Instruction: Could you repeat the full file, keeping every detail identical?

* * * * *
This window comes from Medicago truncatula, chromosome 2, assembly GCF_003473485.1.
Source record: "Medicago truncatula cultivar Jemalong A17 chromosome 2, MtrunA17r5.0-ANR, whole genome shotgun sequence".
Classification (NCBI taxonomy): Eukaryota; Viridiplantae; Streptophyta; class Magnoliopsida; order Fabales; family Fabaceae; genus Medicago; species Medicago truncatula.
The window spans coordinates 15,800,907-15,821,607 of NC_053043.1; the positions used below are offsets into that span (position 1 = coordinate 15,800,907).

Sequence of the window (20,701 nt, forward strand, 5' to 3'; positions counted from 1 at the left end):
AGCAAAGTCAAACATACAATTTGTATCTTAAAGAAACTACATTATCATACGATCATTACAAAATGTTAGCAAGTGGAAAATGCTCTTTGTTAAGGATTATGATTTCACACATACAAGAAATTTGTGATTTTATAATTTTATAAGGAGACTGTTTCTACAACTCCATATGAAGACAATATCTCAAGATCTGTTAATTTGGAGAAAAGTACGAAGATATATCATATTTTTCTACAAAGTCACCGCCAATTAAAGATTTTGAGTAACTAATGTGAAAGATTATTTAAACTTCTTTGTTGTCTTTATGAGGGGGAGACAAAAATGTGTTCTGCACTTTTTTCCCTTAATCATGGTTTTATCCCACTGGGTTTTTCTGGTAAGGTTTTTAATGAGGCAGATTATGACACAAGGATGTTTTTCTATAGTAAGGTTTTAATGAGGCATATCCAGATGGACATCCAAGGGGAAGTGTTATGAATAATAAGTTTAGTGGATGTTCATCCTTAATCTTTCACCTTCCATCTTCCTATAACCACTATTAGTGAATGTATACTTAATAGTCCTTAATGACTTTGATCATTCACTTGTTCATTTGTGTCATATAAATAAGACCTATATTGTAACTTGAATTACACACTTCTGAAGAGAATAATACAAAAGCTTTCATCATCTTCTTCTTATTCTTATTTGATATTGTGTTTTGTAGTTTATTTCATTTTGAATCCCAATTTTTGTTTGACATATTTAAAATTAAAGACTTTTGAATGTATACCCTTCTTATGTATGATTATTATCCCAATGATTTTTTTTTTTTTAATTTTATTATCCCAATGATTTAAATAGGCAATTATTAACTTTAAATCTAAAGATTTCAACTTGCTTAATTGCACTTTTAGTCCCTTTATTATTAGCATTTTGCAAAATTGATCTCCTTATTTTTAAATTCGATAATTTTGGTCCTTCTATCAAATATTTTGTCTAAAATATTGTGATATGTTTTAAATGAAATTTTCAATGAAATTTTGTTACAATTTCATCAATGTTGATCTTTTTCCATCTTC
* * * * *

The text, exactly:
This window comes from Medicago truncatula, chromosome 2, assembly GCF_003473485.1.
Source record: "Medicago truncatula cultivar Jemalong A17 chromosome 2, MtrunA17r5.0-ANR, whole genome shotgun sequence".
Classification (NCBI taxonomy): Eukaryota; Viridiplantae; Streptophyta; class Magnoliopsida; order Fabales; family Fabaceae; genus Medicago; species Medicago truncatula.
The window spans coordinates 15,800,907-15,821,607 of NC_053043.1; the positions used below are offsets into that span (position 1 = coordinate 15,800,907).

Sequence of the window (20,701 nt, forward strand, 5' to 3'; positions counted from 1 at the left end):
AGCAAAGTCAAACATACAATTTGTATCTTAAAGAAACTACATTATCATACGATCATTACAAAATGTTAGCAAGTGGAAAATGCTCTTTGTTAAGGATTATGATTTCACACATACAAGAAATTTGTGATTTTATAATTTTATAAGGAGACTGTTTCTACAACTCCATATGAAGACAATATCTCAAGATCTGTTAATTTGGAGAAAAGTACGAAGATATATCATATTTTTCTACAAAGTCACCGCCAATTAAAGATTTTGAGTAACTAATGTGAAAGATTATTTAAACTTCTTTGTTGTCTTTATGAGGGGGAGACAAAAATGTGTTCTGCACTTTTTTCCCTTAATCATGGTTTTATCCCACTGGGTTTTTCTGGTAAGGTTTTTAATGAGGCAGATTATGACACAAGGATGTTTTTCTATAGTAAGGTTTTAATGAGGCATATCCAGATGGACATCCAAGGGGAAGTGTTATGAATAATAAGTTTAGTGGATGTTCATCCTTAATCTTTCACCTTCCATCTTCCTATAACCACTATTAGTGAATGTATACTTAATAGTCCTTAATGACTTTGATCATTCACTTGTTCATTTGTGTCATATAAATAAGACCTATATTGTAACTTGAATTACACACTTCTGAAGAGAATAATACAAAAGCTTTCATCATCTTCTTCTTATTCTTATTTGATATTGTGTTTTGTAGTTTATTTCATTTTGAATCCCAATTTTTGTTTGACATATTTAAAATTAAAGACTTTTGAATGTATACCCTTCTTATGTATGATTATTATCCCAATGATTTTTTTTTTTTTAATTTTATTATCCCAATGATTTAAATAGGCAATTATTAACTTTAAATCTAAAGATTTCAACTTGCTTAATTGCACTTTTAGTCCCTTTATTATTAGCATTTTGCAAAATTGATCTCCTTATTTTTAAATTCGATAATTTTGGTCCTTCTATCAAATATTTTGTCTAAAATATTGTGATATGTTTTAAATGAAATTTTCAATGAAATTTTGTTACAATTTCATCAATGTTGATCTTTTTCCATCTTC